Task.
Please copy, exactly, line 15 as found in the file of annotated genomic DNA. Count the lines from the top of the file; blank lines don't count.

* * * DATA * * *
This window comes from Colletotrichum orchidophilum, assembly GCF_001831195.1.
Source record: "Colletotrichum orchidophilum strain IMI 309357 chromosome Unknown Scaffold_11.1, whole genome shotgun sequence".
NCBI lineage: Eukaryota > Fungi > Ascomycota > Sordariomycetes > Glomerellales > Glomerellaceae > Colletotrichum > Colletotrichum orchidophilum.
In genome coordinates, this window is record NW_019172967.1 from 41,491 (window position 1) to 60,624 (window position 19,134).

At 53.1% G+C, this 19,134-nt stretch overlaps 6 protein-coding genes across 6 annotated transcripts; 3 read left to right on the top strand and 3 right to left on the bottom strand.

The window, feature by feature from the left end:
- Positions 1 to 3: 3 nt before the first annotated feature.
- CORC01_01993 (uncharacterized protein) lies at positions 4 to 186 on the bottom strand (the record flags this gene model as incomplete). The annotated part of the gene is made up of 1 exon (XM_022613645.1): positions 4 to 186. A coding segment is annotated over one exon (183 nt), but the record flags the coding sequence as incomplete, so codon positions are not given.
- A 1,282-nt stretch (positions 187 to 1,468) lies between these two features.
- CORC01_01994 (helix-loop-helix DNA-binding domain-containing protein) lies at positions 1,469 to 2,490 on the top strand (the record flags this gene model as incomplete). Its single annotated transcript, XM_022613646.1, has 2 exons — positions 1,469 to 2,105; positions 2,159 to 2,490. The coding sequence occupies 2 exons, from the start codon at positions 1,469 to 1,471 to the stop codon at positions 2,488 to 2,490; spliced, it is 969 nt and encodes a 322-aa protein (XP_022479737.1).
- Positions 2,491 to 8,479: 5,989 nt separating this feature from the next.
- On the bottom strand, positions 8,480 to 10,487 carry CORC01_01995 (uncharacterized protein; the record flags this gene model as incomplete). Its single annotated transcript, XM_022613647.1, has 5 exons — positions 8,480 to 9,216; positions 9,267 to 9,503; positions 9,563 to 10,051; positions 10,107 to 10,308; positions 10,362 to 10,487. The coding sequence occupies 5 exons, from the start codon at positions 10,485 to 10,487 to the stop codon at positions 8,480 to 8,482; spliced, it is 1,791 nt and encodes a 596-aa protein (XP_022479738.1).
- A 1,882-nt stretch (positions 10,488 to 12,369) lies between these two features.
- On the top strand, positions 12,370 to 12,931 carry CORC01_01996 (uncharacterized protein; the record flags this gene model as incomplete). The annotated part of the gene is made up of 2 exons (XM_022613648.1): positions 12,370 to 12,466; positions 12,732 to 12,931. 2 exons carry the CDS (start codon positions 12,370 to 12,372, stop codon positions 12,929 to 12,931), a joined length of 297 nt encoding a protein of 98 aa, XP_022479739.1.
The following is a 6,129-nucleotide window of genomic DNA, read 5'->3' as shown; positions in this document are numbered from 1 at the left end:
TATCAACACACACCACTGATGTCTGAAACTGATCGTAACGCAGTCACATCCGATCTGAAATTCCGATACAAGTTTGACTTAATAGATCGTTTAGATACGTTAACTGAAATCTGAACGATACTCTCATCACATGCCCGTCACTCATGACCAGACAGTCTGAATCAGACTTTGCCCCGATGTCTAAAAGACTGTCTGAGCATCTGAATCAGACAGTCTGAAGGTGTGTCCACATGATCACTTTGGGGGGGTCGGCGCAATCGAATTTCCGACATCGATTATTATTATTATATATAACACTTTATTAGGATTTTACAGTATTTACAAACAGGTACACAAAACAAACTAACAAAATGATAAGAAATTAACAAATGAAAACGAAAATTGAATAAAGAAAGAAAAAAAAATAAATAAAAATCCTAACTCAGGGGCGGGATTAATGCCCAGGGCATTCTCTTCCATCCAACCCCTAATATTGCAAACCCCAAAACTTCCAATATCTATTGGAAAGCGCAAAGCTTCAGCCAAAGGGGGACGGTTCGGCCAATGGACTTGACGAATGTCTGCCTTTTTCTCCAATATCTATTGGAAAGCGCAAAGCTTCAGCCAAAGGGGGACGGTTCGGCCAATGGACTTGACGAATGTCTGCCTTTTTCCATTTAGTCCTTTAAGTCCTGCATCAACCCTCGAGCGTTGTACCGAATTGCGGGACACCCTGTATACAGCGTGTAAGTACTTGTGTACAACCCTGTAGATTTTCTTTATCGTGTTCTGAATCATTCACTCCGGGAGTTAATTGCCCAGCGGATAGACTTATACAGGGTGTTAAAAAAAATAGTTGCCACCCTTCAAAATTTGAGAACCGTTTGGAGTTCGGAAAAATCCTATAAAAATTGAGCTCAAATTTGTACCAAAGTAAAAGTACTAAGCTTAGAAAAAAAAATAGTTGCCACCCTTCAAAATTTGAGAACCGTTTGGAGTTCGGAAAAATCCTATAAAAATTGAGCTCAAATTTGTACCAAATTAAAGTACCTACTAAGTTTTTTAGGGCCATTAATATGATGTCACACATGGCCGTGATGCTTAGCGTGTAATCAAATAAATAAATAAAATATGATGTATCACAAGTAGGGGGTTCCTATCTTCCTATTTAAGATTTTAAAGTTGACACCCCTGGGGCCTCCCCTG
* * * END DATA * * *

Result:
The following is a 6,129-nucleotide window of genomic DNA, read 5'->3' as shown; positions in this document are numbered from 1 at the left end: